Just as one of Arya's journeys has thankfully come to an end, so has her brother's. Both Arya and Bran had some exciting moments this season, but the vast majority of their screentime was spent wandering around in the wilderness, and frankly, it was one of the less interesting plots of the year. But watching Arya set sail for a new life and Bran-as-Hodor beat up skeleton zombies makes everything worth it, if only because it sets up some truly exciting arcs for next year. Bran comes into his own on a trek to see The Children, the ancient people who have inhabited Westeros since the beginning of time, and who will exist until the end. Still, in order to gain anything in Game of Thrones, you must first lose something of value, and in order to grow into his Warging abilities and his future, Bran must watch Jojen get killed by a skeleton, although the sadness was somewhat undercut by the hilariously awkward CGI the moment involved.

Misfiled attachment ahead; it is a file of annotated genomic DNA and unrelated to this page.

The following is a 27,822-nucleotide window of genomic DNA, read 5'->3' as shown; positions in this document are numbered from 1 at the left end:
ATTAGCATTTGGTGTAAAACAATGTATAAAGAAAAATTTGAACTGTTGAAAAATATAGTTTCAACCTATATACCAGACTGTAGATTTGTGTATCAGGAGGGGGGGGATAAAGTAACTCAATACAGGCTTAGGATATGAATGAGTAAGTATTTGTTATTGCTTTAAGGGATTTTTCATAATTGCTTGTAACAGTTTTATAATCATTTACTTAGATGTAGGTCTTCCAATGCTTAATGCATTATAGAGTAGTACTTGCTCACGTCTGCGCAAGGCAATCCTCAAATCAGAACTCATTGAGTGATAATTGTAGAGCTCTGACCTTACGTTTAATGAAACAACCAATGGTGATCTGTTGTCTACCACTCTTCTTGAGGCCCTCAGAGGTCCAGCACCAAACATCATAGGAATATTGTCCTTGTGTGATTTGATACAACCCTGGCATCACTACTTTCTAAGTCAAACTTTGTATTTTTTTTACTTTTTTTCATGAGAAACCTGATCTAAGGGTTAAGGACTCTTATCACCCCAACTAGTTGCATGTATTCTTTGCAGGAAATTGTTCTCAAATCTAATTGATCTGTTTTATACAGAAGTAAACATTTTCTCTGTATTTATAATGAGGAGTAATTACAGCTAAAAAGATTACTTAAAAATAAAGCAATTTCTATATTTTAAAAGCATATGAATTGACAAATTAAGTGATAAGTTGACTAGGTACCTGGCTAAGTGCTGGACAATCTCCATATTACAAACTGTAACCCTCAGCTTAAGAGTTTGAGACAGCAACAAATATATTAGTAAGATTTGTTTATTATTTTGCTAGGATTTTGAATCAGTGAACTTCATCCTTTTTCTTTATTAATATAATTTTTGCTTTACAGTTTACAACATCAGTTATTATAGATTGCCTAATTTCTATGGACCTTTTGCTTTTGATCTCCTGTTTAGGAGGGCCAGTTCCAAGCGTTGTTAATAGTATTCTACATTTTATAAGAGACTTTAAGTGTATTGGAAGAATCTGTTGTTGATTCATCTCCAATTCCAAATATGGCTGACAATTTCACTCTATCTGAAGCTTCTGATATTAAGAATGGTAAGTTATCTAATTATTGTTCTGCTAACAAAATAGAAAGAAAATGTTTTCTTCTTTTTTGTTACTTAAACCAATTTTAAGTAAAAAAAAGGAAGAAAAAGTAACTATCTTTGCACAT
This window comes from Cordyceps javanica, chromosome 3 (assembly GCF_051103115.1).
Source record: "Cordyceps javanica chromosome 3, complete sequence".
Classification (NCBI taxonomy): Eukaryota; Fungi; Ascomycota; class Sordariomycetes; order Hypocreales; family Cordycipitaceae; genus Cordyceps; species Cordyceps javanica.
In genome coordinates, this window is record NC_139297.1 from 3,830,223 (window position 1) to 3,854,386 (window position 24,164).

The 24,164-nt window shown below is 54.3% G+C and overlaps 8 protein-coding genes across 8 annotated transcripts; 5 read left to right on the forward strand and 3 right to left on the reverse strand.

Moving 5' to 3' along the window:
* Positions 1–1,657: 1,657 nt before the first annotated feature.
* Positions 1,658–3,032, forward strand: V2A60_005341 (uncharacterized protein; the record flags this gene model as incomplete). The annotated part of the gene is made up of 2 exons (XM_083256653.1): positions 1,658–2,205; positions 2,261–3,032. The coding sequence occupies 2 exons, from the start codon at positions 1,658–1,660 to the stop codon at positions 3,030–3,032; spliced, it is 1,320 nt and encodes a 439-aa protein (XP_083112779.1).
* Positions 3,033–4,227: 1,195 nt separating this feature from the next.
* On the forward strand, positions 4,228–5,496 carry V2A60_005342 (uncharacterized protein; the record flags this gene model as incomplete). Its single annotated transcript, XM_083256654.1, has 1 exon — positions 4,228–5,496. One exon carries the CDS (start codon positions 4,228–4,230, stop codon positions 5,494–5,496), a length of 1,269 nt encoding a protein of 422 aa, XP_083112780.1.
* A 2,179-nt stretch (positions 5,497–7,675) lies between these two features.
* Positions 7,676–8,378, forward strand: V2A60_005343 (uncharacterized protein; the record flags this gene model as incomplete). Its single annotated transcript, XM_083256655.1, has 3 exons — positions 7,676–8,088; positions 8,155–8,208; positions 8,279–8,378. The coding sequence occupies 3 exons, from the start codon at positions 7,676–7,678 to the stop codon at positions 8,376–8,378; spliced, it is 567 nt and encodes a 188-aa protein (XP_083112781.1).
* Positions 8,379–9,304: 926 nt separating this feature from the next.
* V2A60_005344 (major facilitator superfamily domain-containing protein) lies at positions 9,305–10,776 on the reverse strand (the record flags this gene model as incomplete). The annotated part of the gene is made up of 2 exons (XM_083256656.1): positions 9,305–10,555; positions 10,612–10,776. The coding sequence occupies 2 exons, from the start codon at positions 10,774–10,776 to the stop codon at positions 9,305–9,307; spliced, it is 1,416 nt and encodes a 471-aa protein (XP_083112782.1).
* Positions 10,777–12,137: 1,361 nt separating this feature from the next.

It's a price that Jon Snow knows all too well, having watched the love of his life die last week. Now in command of Castle Black (in action, if not in name) he sets out on a suicide mission to establish a peace treaty with Mance Rayder, only to have the moment interrupted when Stannis Baratheon rides in with an army to rescue Castle Black. Despite Stannis having the army, it's Jon who has the power here, finally getting to embrace his legacy as Ned Stark's son, rather than being shunted aside as his bastard. Like Ned, Jon is one of the few truly noble men in Westeros, but he's seen more than his father did, and he understands that the world and the people who inhabit it aren't black and white, so he has a chance at making it further in the game than Ned did. For Jon, it's not only about right and wrong, but about what's smart, what's merciful, and what's best for each individual situation.